As the center was expanding for the space program in the early 1960s, Fred Jent (Dan’s uncle and nephew of both Bill Jent and Mahnke) became a technician assigned to the electric propulsion facilities. The center’s work on ion thrusters in the 1960s, including the Space Electric Rocket Tests (SERT I and II), demonstrated that electric propulsion was a viable option for space applications. In 1976 Jent moved to Mahnke’s Buildings and Grounds Maintenance Section where he served as foreman of the snow removal crew for several years, including Cleveland’s infamous Blizzard of 1978. Jent was responsible for training the staff, maintaining equipment and supplies, and developing plowing plans. In 1980, Jent resumed his former work as an electric propulsion technician. Jent took concepts from engineers and converted them into hardware that could be tested in a large vacuum tank and smaller bell jar chambers in the Electric Propulsion Laboratory. Jent’s expertise was such that he was frequently called on to explain the center’s vacuum facilities to new engineers.

Man sitting at console.
Dennis Raible (Dan’s father) frequently sought to promote his teams and projects by arranging for NASA photographers to document them. Since Raible always stepped out of the frame, there were no photographs of him in the NASA archive. This image was taken by a colleague. He retired in 1997 after 35 years at the center.
Courtesy of Dennis Raible

In the early 1960s, Dennis Raible joined the staff. He graduated from the center’s Apprentice Program in 1966 as an aerospace mechanic and worked at the Propulsion Systems Laboratory and the Icing Research Tunnel. Raible moved into supervisory roles in the 1980s, including as a technical assistant in the Fabrication Support Division. In this role, he served as the liaison between engineers and machinists and helped plan custom upgrades and maintenance of the Icing Research Tunnel and other facilities. He also helped organize the annual aeronautical facilities maintenance programs and coordinated manufacturing work with other NASA centers. Raible supervised the extensive planning of the center’s craftmanship exhibit for the EEA AirVenture in Oshkosh.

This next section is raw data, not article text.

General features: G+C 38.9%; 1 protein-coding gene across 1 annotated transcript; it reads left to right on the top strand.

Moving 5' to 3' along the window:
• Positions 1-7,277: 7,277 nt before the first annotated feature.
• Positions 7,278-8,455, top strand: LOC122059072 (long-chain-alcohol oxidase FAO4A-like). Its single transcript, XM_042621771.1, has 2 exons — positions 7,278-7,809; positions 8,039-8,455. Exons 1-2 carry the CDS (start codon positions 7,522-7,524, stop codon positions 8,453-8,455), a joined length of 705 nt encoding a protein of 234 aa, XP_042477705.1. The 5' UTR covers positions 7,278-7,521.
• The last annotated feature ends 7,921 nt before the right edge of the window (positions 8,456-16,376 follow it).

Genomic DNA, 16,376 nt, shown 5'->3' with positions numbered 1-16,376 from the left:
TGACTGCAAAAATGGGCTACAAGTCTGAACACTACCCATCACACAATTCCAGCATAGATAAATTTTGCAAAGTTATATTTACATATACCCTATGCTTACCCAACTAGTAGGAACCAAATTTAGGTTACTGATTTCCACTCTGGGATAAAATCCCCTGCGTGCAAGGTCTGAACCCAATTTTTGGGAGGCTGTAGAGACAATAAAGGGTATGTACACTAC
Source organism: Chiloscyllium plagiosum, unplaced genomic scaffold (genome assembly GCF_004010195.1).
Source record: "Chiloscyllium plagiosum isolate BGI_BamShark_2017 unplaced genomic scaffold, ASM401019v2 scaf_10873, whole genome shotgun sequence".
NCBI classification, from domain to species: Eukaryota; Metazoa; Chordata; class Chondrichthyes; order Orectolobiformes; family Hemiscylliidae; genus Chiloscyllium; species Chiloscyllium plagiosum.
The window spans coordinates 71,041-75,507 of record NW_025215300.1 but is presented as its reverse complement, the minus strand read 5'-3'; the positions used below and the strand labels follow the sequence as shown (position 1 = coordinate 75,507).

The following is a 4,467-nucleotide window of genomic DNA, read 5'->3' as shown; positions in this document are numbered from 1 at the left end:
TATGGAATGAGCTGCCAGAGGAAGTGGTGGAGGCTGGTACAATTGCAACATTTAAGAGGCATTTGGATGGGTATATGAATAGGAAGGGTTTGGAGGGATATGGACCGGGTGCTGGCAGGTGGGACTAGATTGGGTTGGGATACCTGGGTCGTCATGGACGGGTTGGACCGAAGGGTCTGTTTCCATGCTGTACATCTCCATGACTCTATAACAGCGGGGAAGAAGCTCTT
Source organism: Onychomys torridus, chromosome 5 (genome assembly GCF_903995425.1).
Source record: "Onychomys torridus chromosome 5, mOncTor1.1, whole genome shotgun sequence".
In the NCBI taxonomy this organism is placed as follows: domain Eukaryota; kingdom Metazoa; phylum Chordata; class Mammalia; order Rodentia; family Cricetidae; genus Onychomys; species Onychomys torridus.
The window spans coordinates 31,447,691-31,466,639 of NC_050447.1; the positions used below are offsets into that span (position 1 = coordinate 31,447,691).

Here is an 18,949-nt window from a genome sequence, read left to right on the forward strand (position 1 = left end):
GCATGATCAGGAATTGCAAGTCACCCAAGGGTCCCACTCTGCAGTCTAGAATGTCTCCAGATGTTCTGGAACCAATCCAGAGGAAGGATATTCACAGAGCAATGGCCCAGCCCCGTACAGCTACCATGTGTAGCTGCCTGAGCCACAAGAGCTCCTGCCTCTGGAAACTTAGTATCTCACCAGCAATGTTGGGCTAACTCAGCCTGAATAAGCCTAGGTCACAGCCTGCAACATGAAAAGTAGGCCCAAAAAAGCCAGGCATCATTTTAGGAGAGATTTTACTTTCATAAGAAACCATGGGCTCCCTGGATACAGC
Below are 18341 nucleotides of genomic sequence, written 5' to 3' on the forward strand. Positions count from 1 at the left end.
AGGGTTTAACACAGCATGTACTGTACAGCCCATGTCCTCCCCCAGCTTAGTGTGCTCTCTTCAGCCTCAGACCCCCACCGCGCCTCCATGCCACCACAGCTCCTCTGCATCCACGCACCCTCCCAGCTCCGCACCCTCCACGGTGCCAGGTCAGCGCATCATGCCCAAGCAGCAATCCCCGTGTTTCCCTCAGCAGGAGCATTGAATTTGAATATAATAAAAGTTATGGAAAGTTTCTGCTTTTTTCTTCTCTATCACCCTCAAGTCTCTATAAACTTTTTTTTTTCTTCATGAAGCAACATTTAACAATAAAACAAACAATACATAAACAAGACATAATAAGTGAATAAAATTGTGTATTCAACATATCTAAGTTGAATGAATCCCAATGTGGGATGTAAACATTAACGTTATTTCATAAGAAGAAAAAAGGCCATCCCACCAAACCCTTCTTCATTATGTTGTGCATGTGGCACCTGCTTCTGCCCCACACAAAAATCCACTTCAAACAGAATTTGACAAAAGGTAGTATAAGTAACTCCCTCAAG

Man in lab coat pointing to laser equipment.
Dan Raible learned from his dad, Dennis, that anything can be fixed and like his predecessors, was technically minded and enjoyed building things. He became familiar with NASA as a youth through his dad’s stories and visits to the center for open houses.

Despite his family history, Dan Raible did not initially intend to follow his predecessors’ footsteps to NASA. “Ultimately, my career chose me, in a way,” he explained. “I’ve always pursued general areas where I was interested and tried to identify unaddressed gaps where I could contribute.” Raible worked as an audio and electrical engineer in a manufacturing environment. He then completed his bachelors, masters, and doctoral degrees in electrical engineering from Cleveland State University in the 2000s. In 2009, he accepted an engineering position with NASA’s Space Communications and Navigation (SCaN) program to develop technologies enabling faster spacecraft data transmission. Raible was the co-principal investigator of SCaN’s Integrated Radio and Optical Communications terminal, which spearheaded the advancement of several optical communications technologies from deep space to Earth. Today he’s the principle investigator on the High-Rate Delay Tolerant Networking Project, which will soon be installed on the International Space Station.

Throughout his career, Raible has been proactively sharing his knowledge with a new generation through his extensive public outreach activities and service as an adjunct professor at the University of Akron.